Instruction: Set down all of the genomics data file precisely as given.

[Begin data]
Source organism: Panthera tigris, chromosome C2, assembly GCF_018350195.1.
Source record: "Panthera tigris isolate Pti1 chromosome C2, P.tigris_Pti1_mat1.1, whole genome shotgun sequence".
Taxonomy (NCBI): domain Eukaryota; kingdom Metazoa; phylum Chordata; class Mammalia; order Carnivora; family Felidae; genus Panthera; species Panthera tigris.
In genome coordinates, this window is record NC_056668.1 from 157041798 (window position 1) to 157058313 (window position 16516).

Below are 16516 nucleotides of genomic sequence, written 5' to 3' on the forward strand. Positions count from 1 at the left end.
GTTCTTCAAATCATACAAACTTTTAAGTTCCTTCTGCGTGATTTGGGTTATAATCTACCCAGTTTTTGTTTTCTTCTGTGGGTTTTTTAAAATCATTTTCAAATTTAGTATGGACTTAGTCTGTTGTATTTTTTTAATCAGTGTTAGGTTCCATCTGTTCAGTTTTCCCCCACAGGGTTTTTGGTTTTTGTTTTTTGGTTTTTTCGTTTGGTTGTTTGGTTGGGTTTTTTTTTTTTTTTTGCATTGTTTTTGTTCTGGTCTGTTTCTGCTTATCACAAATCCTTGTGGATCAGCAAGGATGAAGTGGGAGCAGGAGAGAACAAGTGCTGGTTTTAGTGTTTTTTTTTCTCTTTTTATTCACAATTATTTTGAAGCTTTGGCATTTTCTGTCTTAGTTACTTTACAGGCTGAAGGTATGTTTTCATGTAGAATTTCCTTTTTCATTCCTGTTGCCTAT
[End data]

Source organism: Panthera tigris, chromosome C2, assembly GCF_018350195.1.
Source record: "Panthera tigris isolate Pti1 chromosome C2, P.tigris_Pti1_mat1.1, whole genome shotgun sequence".
Taxonomy (NCBI): domain Eukaryota; kingdom Metazoa; phylum Chordata; class Mammalia; order Carnivora; family Felidae; genus Panthera; species Panthera tigris.
In genome coordinates, this window is record NC_056668.1 from 157041798 (window position 1) to 157058313 (window position 16516).

Below are 16516 nucleotides of genomic sequence, written 5' to 3' on the forward strand. Positions count from 1 at the left end.
GTTCTTCAAATCATACAAACTTTTAAGTTCCTTCTGCGTGATTTGGGTTATAATCTACCCAGTTTTTGTTTTCTTCTGTGGGTTTTTTAAAATCATTTTCAAATTTAGTATGGACTTAGTCTGTTGTATTTTTTTAATCAGTGTTAGGTTCCATCTGTTCAGTTTTCCCCCACAGGGTTTTTGGTTTTTGTTTTTTGGTTTTTTCGTTTGGTTGTTTGGTTGGGTTTTTTTTTTTTTTTTGCATTGTTTTTGTTCTGGTCTGTTTCTGCTTATCACAAATCCTTGTGGATCAGCAAGGATGAAGTGGGAGCAGGAGAGAACAAGTGCTGGTTTTAGTGTTTTTTTTTCTCTTTTTATTCACAATTATTTTGAAGCTTTGGCATTTTCTGTCTTAGTTACTTTACAGGCTGAAGGTATGTTTTCATGTAGAATTTCCTTTTTCATTCCTGTTGCCTAT